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During COVID-19 Crisis, Fund Company Staff Are Essential

By Paul Schott Stevens

In just a few hours on March 19, two of America’s largest states—California and Pennsylvania—ordered their 52 million residents to “shelter in place” to help limit the spread of COVID-19. The state of New York, with 20 million residents, followed suit today. Many other jurisdictions are considering issuing similar strict limits on personal movement.

As governments consider extending these orders, they must include staff of fund companies among the “essential” workers who qualify for an exemption. Fund company staff are very much part of the country’s critical infrastructure—providing essential services that underpin the US economy—and they must be able to offer their full support to shareholders during these uncertain times.

Early indications are that governors have granted such exemptions to large fund complexes headquartered in their states. But hundreds of smaller fund sponsors and operations for complexes headquartered in other states could still be vulnerable to orders that would keep critical personnel from maintaining essential investor services. 

So far, fund companies have risen to the challenge posed by COVID-19—implementing robust business continuity plans and flexing their extensive remote work capabilities. But some vital functions cannot be performed from home.

Critical information technology and data security activities—such as maintaining optimal performance of computer systems and protecting sensitive information from cybercriminals—require personnel physically present at a facility. Staff also need to pick up and process mail to ensure that transactions are executed quickly and efficiently. If staff are unable to perform these vital functions, the harm to fund shareholders could be severe.

The federal government has long recognized the financial services industry as “critical infrastructure” that must continue to function during a national emergency. In 1998, Presidential Decision Directive 63, issued by President William J. Clinton, produced a workable and innovative framework for critical infrastructure protection. In that directive, the federal government set a clear example for the rest of the United States of how to protect critical infrastructure.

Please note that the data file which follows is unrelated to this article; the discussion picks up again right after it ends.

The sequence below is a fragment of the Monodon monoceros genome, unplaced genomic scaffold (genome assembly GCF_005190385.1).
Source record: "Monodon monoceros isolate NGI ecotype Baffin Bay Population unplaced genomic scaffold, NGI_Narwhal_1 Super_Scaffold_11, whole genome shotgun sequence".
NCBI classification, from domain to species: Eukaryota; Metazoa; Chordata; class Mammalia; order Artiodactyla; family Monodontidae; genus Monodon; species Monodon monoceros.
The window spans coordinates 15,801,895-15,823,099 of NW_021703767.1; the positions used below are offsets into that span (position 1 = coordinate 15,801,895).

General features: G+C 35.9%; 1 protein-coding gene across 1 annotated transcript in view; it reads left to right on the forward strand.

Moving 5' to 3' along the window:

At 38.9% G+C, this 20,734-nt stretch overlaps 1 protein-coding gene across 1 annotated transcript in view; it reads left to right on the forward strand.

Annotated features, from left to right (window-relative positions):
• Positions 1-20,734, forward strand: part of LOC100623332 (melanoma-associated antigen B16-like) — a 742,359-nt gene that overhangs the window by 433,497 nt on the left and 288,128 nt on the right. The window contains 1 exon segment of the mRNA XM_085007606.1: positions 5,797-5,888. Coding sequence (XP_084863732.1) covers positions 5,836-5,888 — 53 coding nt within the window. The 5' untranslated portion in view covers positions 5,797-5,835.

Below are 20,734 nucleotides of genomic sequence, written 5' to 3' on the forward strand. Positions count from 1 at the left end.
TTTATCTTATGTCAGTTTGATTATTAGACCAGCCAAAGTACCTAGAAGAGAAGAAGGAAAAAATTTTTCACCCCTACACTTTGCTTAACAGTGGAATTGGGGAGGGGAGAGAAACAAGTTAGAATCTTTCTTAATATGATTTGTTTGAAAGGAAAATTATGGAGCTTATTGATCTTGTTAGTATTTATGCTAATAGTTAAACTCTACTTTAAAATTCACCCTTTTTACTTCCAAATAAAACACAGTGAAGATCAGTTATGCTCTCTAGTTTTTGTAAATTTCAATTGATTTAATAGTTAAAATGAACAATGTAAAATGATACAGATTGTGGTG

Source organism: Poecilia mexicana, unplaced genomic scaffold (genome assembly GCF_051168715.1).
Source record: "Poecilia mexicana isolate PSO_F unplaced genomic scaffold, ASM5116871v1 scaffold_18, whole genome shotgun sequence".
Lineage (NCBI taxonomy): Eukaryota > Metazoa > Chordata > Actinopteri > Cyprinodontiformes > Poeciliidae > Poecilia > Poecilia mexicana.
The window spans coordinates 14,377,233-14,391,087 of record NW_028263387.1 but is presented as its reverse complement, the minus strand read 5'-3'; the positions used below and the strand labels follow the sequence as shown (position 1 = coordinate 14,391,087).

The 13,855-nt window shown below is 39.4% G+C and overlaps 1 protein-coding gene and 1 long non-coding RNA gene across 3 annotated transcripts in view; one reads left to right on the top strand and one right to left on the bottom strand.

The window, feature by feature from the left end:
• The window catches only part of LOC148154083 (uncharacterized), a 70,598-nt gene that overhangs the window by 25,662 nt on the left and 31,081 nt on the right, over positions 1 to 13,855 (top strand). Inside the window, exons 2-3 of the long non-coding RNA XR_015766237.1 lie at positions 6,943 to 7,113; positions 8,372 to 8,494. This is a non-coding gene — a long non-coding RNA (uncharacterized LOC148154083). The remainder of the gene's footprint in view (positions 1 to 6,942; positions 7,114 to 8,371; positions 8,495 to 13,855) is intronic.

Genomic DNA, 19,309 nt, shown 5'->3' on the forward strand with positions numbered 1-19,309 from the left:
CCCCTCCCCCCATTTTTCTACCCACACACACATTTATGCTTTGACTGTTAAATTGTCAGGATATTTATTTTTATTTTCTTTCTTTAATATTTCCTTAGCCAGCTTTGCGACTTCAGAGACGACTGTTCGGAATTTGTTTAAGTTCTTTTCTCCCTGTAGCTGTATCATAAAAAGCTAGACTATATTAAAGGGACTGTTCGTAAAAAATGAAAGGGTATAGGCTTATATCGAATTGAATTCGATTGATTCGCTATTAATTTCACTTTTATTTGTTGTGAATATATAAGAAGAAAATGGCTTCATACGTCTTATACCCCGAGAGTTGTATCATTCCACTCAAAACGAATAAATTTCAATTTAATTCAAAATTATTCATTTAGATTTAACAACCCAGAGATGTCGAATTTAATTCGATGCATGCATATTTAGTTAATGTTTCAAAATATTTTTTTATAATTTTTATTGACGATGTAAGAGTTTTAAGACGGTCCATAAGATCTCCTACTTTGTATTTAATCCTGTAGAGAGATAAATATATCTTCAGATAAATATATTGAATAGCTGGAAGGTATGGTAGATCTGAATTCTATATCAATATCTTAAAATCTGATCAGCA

In 2013, President Barack Obama issued Presidential Policy Directive 21—Critical Infrastructure Security and Resilience. As Directive 21 states, “The nation’s critical infrastructure provides the essential services that underpin American society. Proactive and coordinated efforts are necessary to strengthen and maintain secure, functioning, and resilient critical infrastructure—including assets, networks, and systems—that are vital to public confidence and the nation’s safety, prosperity, and well-being.”

Crucially, Directive 21 defined the 16 critical infrastructure sectors of the US economy, including the financial services sector. As a vital part of the financial services sector, mutual funds must be treated as critical infrastructure to allow them to maintain efficient and seamless services in support of shareholders.

We believe that a March 19 memorandum from the head of the US Cybersecurity and Infrastructure Security Agency will serve as useful guidance for any US jurisdiction considering a shelter-in-place order. It names financial services as an industry that provides critical infrastructure and identifies categories of workers who should be deemed essential.

ICI stands ready to assist any members facing shelter-in-place orders. Please feel free to use the materials listed above or to contact Chief Industry Operations Officer Marty Burns at mburns@ici.org.

Hundreds of millions of people entrust US fund companies with their savings, and depend on them to meet their most important financial goals. With the spread of COVID-19 showing no signs of abating, it’s essential that investors be able to access and manage their savings no matter how governments choose to combat it.

Paul Schott Stevens is president and CEO of ICI.